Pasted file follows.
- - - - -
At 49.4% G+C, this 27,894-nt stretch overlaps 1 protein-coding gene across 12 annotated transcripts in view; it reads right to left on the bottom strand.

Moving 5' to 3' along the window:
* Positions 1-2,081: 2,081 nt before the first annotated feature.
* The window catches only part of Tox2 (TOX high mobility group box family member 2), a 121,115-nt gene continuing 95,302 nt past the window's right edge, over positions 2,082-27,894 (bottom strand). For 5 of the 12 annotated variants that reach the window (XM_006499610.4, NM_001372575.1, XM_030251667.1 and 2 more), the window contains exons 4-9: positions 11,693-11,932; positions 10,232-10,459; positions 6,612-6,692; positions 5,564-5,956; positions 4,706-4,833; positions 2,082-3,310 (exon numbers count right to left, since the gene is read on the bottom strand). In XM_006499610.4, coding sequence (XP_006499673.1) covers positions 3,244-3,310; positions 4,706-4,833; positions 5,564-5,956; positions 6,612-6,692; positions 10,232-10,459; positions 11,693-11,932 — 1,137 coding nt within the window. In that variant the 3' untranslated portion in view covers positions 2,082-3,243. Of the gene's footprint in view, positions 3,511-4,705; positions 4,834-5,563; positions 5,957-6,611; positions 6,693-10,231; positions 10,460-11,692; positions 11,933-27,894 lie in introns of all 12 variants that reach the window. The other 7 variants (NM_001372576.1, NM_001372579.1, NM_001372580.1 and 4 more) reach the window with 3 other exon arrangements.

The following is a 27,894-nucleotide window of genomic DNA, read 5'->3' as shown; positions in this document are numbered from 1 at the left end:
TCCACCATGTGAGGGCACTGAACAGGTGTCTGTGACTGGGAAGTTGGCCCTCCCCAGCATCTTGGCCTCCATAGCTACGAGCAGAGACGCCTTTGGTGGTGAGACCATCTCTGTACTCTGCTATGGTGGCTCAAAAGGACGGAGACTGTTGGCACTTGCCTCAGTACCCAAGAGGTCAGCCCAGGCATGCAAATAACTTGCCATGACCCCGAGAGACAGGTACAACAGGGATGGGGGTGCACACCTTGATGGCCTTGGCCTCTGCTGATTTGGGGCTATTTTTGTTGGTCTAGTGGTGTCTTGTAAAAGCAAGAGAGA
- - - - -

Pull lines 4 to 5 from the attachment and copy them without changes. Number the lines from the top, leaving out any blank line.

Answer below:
* The window catches only part of Tox2 (TOX high mobility group box family member 2), a 121,115-nt gene continuing 95,302 nt past the window's right edge, over positions 2,082-27,894 (bottom strand). For 5 of the 12 annotated variants that reach the window (XM_006499610.4, NM_001372575.1, XM_030251667.1 and 2 more), the window contains exons 4-9: positions 11,693-11,932; positions 10,232-10,459; positions 6,612-6,692; positions 5,564-5,956; positions 4,706-4,833; positions 2,082-3,310 (exon numbers count right to left, since the gene is read on the bottom strand). In XM_006499610.4, coding sequence (XP_006499673.1) covers positions 3,244-3,310; positions 4,706-4,833; positions 5,564-5,956; positions 6,612-6,692; positions 10,232-10,459; positions 11,693-11,932 — 1,137 coding nt within the window. In that variant the 3' untranslated portion in view covers positions 2,082-3,243. Of the gene's footprint in view, positions 3,511-4,705; positions 4,834-5,563; positions 5,957-6,611; positions 6,693-10,231; positions 10,460-11,692; positions 11,933-27,894 lie in introns of all 12 variants that reach the window. The other 7 variants (NM_001372576.1, NM_001372579.1, NM_001372580.1 and 4 more) reach the window with 3 other exon arrangements.

The following is a 27,894-nucleotide window of genomic DNA, read 5'->3' as shown; positions in this document are numbered from 1 at the left end: